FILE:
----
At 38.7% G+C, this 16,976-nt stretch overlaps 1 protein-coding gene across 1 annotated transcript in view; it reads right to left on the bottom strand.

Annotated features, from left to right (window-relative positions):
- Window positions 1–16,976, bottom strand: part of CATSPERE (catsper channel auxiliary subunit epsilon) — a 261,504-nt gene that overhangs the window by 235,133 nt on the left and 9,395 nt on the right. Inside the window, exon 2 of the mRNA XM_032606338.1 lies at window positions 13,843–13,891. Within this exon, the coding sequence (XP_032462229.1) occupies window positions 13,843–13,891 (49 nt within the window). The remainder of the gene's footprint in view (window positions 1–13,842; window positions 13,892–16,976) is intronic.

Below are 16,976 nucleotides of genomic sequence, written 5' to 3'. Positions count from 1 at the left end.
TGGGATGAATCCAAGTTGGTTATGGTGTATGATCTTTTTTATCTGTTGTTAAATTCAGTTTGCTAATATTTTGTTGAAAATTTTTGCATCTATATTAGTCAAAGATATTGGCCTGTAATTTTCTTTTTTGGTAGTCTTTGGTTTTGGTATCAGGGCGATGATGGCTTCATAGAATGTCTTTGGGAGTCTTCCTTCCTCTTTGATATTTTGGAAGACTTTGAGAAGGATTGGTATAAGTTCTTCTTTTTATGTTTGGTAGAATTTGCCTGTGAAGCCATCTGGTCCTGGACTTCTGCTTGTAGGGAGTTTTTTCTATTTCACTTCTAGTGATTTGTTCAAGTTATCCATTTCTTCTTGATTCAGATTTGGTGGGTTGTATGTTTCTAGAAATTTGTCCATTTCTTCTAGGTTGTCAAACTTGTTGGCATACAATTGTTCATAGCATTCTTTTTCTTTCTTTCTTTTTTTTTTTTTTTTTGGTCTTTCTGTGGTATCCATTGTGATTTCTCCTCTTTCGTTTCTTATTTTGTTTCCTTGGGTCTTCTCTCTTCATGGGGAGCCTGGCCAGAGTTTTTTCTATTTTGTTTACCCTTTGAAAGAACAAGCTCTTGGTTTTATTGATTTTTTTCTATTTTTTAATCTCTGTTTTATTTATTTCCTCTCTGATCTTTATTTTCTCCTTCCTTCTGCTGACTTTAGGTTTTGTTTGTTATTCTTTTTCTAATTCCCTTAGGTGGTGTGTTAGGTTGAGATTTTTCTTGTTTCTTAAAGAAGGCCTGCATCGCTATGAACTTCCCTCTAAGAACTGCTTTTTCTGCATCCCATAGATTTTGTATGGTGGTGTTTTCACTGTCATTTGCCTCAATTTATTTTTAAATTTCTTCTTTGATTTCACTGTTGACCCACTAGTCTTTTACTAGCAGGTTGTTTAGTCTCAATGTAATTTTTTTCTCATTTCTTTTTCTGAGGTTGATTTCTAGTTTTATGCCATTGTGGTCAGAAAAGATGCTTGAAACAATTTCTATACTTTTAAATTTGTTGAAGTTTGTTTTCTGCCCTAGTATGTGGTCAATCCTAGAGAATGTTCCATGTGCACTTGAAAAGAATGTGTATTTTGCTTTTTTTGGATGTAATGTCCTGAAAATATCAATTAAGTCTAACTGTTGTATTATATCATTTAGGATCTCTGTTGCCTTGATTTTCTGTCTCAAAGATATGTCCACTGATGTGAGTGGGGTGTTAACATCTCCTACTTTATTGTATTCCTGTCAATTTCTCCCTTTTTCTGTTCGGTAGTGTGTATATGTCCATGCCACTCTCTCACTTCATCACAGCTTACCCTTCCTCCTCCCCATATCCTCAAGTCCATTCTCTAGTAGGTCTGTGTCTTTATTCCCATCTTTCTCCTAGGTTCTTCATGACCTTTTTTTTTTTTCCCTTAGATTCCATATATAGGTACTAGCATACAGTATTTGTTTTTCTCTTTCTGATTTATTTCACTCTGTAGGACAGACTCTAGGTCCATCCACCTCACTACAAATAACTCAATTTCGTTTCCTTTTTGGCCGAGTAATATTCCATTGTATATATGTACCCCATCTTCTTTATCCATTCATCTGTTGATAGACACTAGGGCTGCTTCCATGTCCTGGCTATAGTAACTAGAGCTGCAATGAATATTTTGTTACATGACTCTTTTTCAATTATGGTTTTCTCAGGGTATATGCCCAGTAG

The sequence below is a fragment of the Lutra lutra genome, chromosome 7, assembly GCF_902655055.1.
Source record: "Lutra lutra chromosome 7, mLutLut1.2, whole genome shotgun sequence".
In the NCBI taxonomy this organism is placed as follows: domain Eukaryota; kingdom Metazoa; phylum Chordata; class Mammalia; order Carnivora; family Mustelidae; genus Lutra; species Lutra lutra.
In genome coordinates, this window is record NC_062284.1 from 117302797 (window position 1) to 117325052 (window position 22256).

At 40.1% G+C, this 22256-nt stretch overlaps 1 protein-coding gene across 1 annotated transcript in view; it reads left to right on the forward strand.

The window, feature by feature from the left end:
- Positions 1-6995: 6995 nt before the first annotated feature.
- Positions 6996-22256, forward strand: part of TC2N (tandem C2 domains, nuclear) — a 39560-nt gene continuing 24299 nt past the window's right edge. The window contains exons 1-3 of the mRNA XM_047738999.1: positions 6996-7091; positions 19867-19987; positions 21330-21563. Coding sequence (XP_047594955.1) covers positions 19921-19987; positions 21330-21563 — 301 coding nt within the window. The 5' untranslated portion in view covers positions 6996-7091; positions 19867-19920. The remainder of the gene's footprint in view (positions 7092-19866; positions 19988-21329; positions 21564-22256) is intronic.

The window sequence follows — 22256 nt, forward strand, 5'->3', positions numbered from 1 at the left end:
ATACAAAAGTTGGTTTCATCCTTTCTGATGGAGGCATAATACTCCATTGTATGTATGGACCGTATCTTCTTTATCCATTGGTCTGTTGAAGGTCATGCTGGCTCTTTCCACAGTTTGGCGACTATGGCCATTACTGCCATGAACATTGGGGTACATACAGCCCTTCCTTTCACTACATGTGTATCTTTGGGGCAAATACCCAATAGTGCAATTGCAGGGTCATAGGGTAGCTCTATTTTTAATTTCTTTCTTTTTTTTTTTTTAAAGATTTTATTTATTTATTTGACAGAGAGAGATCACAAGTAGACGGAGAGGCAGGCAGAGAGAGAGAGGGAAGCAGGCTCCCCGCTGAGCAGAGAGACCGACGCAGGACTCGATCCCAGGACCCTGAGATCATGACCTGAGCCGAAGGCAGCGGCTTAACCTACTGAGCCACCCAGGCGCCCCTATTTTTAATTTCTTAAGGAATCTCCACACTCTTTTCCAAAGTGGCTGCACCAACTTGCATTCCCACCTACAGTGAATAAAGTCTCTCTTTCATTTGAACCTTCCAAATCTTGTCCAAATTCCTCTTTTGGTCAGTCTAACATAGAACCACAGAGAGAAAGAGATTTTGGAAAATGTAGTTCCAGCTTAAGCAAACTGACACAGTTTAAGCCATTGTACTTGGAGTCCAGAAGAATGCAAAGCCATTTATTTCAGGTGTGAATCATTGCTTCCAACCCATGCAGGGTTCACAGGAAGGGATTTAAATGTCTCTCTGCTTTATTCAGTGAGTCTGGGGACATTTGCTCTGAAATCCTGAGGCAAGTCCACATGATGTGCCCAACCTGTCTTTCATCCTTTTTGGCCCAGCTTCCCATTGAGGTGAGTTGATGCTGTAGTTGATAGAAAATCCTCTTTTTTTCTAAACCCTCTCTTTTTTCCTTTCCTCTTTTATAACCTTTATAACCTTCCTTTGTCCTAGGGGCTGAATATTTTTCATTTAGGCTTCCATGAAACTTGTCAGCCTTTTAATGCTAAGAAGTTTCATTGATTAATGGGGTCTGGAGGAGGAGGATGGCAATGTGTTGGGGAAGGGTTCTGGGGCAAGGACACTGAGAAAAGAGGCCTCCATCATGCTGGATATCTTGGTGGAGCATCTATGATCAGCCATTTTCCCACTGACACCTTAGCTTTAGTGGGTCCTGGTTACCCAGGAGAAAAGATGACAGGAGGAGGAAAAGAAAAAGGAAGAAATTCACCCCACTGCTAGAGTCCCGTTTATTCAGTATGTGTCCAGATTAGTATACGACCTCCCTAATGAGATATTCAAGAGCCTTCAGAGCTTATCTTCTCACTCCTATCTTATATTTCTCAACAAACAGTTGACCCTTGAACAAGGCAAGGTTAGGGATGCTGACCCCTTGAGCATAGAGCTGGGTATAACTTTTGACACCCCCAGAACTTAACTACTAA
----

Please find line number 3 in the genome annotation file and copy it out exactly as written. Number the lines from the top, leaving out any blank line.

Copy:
- Window positions 1–16,976, bottom strand: part of CATSPERE (catsper channel auxiliary subunit epsilon) — a 261,504-nt gene that overhangs the window by 235,133 nt on the left and 9,395 nt on the right. Inside the window, exon 2 of the mRNA XM_032606338.1 lies at window positions 13,843–13,891. Within this exon, the coding sequence (XP_032462229.1) occupies window positions 13,843–13,891 (49 nt within the window). The remainder of the gene's footprint in view (window positions 1–13,842; window positions 13,892–16,976) is intronic.